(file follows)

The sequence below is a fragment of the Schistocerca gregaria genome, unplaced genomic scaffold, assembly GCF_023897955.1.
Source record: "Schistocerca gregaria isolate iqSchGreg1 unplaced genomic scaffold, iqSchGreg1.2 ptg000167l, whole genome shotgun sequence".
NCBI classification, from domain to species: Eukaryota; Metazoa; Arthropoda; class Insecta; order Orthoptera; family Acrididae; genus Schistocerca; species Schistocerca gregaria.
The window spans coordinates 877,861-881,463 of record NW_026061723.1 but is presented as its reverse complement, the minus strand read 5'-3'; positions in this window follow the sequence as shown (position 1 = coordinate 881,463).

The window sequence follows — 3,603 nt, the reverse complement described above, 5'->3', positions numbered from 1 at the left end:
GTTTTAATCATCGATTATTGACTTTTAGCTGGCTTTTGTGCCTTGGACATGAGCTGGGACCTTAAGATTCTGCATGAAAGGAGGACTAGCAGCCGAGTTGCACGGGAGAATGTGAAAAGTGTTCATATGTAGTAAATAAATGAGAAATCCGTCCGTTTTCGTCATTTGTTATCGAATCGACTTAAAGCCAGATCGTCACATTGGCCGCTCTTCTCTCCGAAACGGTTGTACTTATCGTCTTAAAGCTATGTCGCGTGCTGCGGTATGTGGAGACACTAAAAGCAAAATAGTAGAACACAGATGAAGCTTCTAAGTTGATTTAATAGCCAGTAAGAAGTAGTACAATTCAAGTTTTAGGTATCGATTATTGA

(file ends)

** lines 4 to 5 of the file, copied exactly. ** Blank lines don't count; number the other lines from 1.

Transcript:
The window spans coordinates 877,861-881,463 of record NW_026061723.1 but is presented as its reverse complement, the minus strand read 5'-3'; positions in this window follow the sequence as shown (position 1 = coordinate 881,463).

The window sequence follows — 3,603 nt, the reverse complement described above, 5'->3', positions numbered from 1 at the left end: